Etymological weirdness:

First, “grocer” was “one who sold things by the gross (in large quantities)”—basically a wholesaler. Then the things they sold became known as “grocery”

Since much of what was sold was foods and spices, “grocery” drifted to mainly mean “foods”. And the people who sold foods, even though it was mostly in quantities for personal use, were the purveyors of grocery, so… “grocers”

This reinforced itself in US English, so that the stuff you buy at a grocer was called “groceries”. And then the place you buy them—a store of groceries—becomes a “grocery store” (regional; some places use “market”)

What a lovely little tornado!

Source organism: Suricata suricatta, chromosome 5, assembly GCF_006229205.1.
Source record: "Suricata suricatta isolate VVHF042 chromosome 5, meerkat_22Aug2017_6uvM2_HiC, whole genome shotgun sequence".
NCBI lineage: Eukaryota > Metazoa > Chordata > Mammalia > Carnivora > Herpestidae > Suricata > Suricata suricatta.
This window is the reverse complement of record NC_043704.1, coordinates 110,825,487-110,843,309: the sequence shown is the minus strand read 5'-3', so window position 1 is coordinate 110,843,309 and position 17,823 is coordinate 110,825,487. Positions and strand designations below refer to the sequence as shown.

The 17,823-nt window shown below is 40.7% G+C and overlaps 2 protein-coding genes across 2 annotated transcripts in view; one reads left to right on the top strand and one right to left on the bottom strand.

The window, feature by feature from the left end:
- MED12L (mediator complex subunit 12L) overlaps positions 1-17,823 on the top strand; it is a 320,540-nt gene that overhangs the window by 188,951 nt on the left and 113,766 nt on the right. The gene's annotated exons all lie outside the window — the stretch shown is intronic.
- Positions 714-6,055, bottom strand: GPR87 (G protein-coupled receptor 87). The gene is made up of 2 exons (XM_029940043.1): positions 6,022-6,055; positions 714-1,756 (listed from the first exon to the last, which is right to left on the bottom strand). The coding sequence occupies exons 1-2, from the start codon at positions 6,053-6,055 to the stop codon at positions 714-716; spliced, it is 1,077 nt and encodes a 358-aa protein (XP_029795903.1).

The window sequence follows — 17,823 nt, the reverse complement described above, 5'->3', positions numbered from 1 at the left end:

@calcifer what about the derivative "greengrocer"? Just a specialist grocer, I guess?

@sciolist came into British English around the same time "grocer" became "seller of foodstuffs in normal household quantities"; it's "a grocer who sells greens", i.e. a fresh vegetables seller

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A bunch of technomancers in the fediverse. Keep it fairly clean please. This arcology is for all who wash up upon it's digital shore.